ResearchBone at KU Vertebrate Paleontology seeks to reconstruct the history of vertebrate life on Earth. We contribute to this larger scientific effort by conducting original field and laboratory research aimed at discovering and interpreting the fossil record of vertebrates. Current research strengths include phylogeny, biogeography, functional morphology, and macroevolutionary patterns.

Into Africa: The initial colonization of Africa by early Cenozoic anthropoids

Libya expedition

Phylogenetic and biostratigraphic data indicate that the oldest and most basal members of the anthropoid clade are fossil taxa known from the Eocene of Asia (mainly China and Myanmar). Understanding how and when these early Asian anthropoids colonized what was then the island continent of Africa is a priority for current research on anthropoid origins. The colonization of Africa by early Cenozoic anthropoids hailing from Asia was a pivotal event during primate evolution, because it instigated an evolutionary radiation of African anthropoids that ultimately yielded such familiar extant clade as Cercopithecoidea (Old World monkeys) and Hominoidea (apes and humans).
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Extraordinarily thick-boned fish linked to aridification of Tibetan Plateau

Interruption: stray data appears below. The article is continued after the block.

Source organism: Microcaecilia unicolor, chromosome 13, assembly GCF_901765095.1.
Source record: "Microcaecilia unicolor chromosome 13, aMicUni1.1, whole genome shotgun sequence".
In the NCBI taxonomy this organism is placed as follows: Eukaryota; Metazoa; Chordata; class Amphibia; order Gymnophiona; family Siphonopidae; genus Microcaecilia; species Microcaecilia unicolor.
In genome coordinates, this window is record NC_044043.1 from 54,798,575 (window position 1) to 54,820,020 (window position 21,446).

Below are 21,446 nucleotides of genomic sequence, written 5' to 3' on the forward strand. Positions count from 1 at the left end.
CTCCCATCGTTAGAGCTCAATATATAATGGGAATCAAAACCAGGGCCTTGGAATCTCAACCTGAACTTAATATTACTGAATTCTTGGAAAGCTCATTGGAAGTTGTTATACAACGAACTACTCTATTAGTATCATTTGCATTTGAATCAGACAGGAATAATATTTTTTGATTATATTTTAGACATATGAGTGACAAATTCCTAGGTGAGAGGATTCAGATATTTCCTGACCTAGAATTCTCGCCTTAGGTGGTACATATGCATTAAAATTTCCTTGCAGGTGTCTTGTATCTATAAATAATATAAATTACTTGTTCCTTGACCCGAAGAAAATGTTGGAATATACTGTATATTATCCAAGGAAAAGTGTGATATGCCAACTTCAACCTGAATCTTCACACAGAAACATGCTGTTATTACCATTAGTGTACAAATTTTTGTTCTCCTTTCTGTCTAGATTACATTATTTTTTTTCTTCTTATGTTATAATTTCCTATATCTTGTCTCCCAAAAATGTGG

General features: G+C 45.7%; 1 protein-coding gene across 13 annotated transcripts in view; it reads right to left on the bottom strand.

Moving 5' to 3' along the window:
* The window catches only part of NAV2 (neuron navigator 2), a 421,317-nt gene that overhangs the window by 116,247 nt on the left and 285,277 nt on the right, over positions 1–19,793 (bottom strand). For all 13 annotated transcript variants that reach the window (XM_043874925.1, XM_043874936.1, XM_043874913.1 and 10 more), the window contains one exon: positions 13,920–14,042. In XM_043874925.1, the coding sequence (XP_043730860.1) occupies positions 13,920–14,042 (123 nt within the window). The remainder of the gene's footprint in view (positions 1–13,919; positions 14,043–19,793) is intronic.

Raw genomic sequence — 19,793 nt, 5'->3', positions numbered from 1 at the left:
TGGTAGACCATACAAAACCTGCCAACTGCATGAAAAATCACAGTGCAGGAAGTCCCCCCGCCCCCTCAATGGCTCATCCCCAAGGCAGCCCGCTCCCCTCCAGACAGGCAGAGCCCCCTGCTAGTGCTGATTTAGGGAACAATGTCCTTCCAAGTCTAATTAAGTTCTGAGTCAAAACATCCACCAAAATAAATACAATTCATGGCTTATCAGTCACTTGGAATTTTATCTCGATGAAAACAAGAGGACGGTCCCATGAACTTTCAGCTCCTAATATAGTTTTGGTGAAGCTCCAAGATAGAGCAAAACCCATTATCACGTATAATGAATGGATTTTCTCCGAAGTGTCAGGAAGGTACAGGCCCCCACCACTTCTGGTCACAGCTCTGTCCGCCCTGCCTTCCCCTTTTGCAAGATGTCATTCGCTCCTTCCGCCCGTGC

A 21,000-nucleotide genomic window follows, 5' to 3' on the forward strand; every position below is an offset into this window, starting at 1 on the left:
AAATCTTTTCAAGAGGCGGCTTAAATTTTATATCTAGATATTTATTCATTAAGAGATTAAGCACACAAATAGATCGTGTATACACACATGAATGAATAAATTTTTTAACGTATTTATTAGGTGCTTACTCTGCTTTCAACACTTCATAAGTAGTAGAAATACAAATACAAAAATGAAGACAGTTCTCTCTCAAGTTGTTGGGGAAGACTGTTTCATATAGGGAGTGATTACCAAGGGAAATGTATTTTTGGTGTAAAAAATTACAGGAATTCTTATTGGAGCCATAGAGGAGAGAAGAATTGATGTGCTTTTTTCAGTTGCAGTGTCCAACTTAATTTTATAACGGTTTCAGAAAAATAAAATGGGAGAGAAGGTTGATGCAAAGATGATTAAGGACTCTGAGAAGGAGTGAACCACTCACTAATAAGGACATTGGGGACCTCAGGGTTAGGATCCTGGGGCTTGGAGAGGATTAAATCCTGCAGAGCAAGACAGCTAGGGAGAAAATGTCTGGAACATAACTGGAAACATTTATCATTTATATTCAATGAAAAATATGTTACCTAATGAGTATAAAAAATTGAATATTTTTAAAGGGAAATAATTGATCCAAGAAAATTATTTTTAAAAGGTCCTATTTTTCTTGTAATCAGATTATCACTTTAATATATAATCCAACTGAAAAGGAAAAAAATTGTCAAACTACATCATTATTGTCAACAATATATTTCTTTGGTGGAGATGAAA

Fish fossils

Scattered with numerous salt lakes and approximately 2700-3200 m above sea level, the giant Qaidam inland basin on the northern Tibetan Plateau has experienced continuing aridification since the beginning of the Late Cenozoic as a result of the India-Asia plate collision and associated uplift of the Tibetan Plateau. Previous evidence of aridification comes mainly from evaporite deposits and salinity-tolerant invertebrate fossils.
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Evolution of North American mammals across the Paleocene-Eocene boundary

Bone

The Paleocene-Eocene boundary, roughly 55.8 million years ago, was an interval of rapid and dramatic global warming that serves as the best analogue currently identified in Earth history for modern climatic changes. Studying how past ecosystems responded to this early Cenozoic episode of global warming therefore has the potential to shed light on future biotic changes caused by the current climatic regime. Moreover, faunal turnover across the Paleocene-Eocene boundary was pronounced, making it a key interval for students of early mammal phylogeny and biogeography.
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